• Please note that you might not have the "Tablet PC Components" windows features installed... if not goto the Control Panel, Programs and Turn Windows Features off or on – Barry Feb 8 '16 at 8:21
  • It seems that this may now be required on Windows10 for this to work in Desktop Mode: Registry.SetValue("HKEY_CURRENT_USER\Software\Microsoft\TabletTip\1.7", "EnableDesktopModeAutoInvoke", 1); – BigHeadCreations Nov 3 '16 at 9:27
10

I had trouble closing the on screen keyboard. You can start the Touch Keyboard with

string progFiles = @"C:\Program Files\Common Files\Microsoft Shared\ink";
string onScreenKeyboardPath = System.IO.Path.Combine(progFiles, "TabTip.exe");
onScreenKeyboardProc = System.Diagnostics.Process.Start(onScreenKeyboardPath);

and close all keyboards with

//Kill all on screen keyboards
Process[] oskProcessArray = Process.GetProcessesByName("TabTip");
foreach (Process onscreenProcess in oskProcessArray)
{
    onscreenProcess.Kill();
}

For some reason onScreenKeyboardProc.Kill() or .Close() doesn't work.

  • IT works fine with me :/ – IMAK Jun 23 '15 at 18:54
6

For the keyboard to open up automatically, the controls have to implement some UI Automation control patterns, specifically ITextProvider/IValueProvider. It is a nuisance, but it works (and it is a cleaner way than launching some *.exe)

I wrote a sample app and a short article here: http://blog.tombam.net/implementing-textbox-with-on-screen-touch-keyboard-part-1/

  • Fantastic article! Have you discovered a way to force a numeric keyboard? – T James Dec 28 '17 at 17:00
2

The touch keyboard leverages the UI automation. For some reasons that are a mystery to me, the standard Windows edit box does not implement UI automatic, while other controls, like combo box, do.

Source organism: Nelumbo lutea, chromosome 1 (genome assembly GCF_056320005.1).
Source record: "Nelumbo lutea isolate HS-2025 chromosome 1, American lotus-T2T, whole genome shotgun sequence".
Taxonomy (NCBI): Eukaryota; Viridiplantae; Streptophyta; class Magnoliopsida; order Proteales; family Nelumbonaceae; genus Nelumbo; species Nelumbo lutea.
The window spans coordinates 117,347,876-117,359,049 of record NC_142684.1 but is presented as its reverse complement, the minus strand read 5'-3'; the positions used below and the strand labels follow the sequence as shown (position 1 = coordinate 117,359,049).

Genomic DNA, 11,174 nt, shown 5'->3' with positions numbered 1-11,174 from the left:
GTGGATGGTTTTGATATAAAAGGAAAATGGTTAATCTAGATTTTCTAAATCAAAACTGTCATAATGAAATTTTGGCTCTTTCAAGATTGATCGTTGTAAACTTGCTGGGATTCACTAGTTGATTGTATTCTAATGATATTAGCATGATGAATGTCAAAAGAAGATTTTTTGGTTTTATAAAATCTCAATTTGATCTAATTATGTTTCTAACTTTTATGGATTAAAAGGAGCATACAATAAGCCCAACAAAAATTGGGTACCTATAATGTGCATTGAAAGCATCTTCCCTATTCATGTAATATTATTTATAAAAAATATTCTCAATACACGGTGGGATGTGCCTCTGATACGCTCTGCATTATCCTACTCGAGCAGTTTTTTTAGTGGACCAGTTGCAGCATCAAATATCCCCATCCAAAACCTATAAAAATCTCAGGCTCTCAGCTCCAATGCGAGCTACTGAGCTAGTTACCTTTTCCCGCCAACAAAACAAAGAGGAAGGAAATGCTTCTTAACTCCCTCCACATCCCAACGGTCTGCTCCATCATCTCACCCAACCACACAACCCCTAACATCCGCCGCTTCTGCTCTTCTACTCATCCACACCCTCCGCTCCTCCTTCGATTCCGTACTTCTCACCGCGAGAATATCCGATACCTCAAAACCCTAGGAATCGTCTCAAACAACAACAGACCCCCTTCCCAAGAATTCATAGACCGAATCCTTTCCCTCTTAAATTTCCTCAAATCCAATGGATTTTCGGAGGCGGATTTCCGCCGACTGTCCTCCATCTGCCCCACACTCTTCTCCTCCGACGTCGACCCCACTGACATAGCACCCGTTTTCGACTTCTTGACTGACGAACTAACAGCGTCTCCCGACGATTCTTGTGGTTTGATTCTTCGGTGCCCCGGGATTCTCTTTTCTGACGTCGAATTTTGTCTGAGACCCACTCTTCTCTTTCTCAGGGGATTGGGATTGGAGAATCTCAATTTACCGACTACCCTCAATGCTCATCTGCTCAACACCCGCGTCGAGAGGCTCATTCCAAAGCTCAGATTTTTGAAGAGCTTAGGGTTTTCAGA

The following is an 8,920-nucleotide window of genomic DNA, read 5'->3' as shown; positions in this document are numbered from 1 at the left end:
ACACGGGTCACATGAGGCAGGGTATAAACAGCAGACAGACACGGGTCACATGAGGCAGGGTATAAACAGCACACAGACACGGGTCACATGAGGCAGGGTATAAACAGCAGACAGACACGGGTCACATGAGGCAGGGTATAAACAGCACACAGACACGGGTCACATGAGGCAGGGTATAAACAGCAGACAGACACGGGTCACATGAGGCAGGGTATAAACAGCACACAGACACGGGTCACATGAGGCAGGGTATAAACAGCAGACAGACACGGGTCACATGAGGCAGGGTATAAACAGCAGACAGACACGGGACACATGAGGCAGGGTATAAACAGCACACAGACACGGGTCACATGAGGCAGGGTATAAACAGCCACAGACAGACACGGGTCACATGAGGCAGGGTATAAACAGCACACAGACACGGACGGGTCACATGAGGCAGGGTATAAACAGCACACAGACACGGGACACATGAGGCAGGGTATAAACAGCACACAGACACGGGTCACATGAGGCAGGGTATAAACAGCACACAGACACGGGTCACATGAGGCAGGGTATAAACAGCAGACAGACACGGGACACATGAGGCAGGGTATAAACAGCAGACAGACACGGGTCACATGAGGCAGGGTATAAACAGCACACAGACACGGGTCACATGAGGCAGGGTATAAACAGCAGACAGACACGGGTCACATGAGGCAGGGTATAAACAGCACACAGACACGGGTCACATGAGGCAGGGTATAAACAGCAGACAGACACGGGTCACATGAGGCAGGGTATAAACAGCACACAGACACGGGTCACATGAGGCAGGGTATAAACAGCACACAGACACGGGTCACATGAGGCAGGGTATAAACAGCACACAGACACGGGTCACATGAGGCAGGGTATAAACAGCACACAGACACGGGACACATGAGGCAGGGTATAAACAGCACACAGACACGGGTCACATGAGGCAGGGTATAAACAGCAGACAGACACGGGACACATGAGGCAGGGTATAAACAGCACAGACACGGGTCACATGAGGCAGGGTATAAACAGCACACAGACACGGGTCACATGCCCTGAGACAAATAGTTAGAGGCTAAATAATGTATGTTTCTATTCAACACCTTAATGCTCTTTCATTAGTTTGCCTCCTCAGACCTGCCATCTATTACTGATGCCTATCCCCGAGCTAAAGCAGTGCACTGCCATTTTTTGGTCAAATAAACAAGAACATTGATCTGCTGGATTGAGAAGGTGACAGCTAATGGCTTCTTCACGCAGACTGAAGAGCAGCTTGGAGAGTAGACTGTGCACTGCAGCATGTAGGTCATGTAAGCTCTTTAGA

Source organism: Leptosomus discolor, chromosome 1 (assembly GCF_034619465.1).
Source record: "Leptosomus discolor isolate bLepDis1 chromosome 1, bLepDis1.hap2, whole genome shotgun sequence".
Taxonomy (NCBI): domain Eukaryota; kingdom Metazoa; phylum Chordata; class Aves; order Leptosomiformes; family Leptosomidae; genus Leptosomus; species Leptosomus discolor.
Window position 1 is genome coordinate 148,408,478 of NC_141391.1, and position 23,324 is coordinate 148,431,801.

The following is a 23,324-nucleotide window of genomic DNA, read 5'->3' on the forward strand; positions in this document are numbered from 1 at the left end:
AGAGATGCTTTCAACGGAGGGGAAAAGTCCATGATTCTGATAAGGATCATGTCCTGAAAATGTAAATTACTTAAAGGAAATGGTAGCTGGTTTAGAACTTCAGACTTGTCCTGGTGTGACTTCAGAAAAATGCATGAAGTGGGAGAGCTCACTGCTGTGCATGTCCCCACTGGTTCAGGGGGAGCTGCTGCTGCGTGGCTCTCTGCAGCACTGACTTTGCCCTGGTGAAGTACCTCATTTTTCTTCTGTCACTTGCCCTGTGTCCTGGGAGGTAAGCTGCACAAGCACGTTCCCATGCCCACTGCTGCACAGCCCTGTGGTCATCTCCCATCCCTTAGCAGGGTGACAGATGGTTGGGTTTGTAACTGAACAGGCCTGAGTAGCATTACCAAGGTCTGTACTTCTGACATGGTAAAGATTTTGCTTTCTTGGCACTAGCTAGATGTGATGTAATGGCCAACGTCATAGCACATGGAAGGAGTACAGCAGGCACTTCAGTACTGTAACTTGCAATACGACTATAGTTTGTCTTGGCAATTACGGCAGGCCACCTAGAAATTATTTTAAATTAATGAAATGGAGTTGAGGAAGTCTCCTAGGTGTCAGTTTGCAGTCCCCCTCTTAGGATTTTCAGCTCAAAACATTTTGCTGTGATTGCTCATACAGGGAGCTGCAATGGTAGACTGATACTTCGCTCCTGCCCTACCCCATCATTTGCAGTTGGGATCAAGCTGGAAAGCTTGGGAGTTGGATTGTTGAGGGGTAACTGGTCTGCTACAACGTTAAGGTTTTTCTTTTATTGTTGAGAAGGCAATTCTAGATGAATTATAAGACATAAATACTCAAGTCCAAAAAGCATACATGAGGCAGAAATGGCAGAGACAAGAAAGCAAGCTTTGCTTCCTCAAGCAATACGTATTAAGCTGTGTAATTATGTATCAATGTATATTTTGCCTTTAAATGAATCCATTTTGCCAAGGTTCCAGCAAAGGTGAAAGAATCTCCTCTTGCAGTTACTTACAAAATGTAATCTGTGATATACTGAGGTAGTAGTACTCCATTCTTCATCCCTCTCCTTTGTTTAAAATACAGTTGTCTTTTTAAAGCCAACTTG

One can use implementation of UI automation from UIAutomationClient.dll.

For the UI automation to be magically injected into an application, class initializer of the assembly internal class UiaCoreApi have to be triggered.

On can achieve that for example by calling seeming no-op:

AutomationElement.FromHandle(IntPtr)(-1)

Another way is to implement automation UI explicitly. For that implement the ITextProvider/IValueProvider interfaces for the respective input control.

To bind the implementation of the interfaces to the control, handle WM_GETOBJECT window message with lParam = RootObjectId.

For an example of implementation, see

Though interestingly, controls, for which touch keyboard works out-of-the-box (like combo box or password edit box, see the answer), do not implement the WM_GETOBJECT/RootObjectId. There must be a different machinery behind them.


The most common "solution" to this problem, to explicitly popup the keyboard by running the TabTip.exe or osk.exe, is hardly acceptable.

If for nothing else, then because there's no clean way to hide the keyboard opened by running the TabTip.exe (solutions include hacks like killing the process or sending Esc key).

And actually the above hack does not seem to work anymore in Windows 10 Anniversary Update: Show touch keyboard (TabTip.exe) in Windows 10 Anniversary edition.

0

Starting TabTip.exe no longer works in Widnows 10 Anniversary Edition. I discovered an undocumented COM interface for controlling the touch keyboard. Check the code here https://stackoverflow.com/a/40921638/332528